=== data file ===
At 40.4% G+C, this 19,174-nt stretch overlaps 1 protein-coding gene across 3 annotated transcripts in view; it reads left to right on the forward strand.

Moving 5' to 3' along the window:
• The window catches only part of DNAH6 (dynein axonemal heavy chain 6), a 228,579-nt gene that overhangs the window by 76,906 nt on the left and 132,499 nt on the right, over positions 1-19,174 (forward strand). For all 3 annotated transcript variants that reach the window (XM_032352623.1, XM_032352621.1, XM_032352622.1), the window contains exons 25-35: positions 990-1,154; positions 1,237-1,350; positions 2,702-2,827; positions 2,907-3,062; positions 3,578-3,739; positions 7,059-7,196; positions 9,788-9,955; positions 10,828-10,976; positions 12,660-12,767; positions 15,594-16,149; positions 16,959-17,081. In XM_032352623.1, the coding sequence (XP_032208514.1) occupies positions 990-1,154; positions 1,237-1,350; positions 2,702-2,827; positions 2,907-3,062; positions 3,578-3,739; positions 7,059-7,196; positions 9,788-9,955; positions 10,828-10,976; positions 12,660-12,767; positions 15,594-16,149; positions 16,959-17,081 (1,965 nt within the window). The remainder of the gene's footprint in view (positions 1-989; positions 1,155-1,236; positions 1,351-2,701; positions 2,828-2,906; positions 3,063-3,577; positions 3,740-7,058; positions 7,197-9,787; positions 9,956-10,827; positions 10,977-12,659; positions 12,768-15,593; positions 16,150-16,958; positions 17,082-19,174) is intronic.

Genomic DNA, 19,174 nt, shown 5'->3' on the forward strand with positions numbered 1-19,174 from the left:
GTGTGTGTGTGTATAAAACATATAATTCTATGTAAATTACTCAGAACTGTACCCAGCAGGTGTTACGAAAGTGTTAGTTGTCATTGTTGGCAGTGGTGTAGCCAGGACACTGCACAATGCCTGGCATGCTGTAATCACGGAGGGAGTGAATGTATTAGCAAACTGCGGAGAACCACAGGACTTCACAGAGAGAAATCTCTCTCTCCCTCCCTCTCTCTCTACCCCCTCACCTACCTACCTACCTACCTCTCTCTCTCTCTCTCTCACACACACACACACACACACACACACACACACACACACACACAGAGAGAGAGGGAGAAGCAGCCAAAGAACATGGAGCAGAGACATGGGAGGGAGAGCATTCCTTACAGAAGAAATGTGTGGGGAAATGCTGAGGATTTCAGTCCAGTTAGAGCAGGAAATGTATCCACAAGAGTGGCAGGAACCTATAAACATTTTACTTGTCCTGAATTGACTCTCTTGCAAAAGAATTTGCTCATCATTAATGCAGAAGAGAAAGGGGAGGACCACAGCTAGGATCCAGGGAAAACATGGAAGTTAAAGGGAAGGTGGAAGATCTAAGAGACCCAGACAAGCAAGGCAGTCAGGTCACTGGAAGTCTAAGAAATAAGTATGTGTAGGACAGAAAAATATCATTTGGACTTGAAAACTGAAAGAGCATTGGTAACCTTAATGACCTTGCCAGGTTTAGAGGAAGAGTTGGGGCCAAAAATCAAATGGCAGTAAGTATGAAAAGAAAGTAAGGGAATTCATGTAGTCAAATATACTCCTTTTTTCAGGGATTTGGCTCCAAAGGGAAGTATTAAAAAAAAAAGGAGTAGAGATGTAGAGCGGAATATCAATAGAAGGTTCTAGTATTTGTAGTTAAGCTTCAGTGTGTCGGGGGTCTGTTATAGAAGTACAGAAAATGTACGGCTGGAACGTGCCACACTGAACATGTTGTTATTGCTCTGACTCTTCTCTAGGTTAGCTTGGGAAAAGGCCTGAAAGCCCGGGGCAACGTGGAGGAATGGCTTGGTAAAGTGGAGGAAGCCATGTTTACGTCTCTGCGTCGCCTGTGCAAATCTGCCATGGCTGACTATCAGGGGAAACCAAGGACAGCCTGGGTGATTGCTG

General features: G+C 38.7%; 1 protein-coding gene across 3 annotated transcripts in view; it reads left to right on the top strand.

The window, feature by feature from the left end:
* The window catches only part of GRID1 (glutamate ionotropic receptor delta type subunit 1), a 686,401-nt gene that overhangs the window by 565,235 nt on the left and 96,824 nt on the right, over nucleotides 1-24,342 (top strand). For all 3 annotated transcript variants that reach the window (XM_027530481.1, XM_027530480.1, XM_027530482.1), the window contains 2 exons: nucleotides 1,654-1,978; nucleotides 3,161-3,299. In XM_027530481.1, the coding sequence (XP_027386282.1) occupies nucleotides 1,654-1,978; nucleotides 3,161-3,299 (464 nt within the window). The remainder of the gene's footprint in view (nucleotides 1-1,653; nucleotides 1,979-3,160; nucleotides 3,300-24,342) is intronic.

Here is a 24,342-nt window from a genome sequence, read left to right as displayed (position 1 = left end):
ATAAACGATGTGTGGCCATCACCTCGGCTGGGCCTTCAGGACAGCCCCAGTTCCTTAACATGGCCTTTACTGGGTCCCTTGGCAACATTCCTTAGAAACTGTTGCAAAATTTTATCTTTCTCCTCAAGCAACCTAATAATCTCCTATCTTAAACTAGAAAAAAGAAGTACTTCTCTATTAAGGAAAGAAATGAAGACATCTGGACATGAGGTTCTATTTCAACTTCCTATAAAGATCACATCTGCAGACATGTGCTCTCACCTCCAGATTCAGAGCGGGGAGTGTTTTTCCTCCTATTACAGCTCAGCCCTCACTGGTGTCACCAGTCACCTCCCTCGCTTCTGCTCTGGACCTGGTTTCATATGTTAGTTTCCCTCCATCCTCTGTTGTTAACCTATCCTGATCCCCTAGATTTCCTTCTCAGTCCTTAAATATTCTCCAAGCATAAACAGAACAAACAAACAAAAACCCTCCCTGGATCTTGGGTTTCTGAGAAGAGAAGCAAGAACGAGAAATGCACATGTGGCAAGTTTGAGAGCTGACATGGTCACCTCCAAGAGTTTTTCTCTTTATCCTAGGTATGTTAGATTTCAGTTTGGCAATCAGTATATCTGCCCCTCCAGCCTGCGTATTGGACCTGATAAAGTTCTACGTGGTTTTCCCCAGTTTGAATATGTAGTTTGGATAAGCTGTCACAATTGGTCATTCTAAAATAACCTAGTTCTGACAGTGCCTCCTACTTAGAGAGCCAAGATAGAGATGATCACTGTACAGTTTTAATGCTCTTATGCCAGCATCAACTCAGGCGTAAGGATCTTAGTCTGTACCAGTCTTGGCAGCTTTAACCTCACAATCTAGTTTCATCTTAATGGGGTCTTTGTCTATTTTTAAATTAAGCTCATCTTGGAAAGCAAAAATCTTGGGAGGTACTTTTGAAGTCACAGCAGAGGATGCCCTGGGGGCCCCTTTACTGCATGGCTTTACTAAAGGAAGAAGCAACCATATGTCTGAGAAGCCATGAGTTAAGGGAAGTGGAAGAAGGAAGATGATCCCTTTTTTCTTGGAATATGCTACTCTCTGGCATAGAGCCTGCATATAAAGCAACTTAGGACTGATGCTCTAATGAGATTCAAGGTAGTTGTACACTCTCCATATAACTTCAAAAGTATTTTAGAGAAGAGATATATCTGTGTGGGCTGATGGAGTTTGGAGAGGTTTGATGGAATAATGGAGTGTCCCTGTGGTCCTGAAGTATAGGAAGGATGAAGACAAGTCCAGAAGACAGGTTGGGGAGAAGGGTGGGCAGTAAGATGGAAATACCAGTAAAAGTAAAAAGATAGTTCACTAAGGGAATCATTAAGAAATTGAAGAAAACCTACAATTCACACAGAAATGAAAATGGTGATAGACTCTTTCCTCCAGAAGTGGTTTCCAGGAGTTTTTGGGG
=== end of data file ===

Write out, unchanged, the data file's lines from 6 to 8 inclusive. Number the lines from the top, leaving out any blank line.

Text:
General features: G+C 38.7%; 1 protein-coding gene across 3 annotated transcripts in view; it reads left to right on the top strand.

The window, feature by feature from the left end:
* The window catches only part of GRID1 (glutamate ionotropic receptor delta type subunit 1), a 686,401-nt gene that overhangs the window by 565,235 nt on the left and 96,824 nt on the right, over nucleotides 1-24,342 (top strand). For all 3 annotated transcript variants that reach the window (XM_027530481.1, XM_027530480.1, XM_027530482.1), the window contains 2 exons: nucleotides 1,654-1,978; nucleotides 3,161-3,299. In XM_027530481.1, the coding sequence (XP_027386282.1) occupies nucleotides 1,654-1,978; nucleotides 3,161-3,299 (464 nt within the window). The remainder of the gene's footprint in view (nucleotides 1-1,653; nucleotides 1,979-3,160; nucleotides 3,300-24,342) is intronic.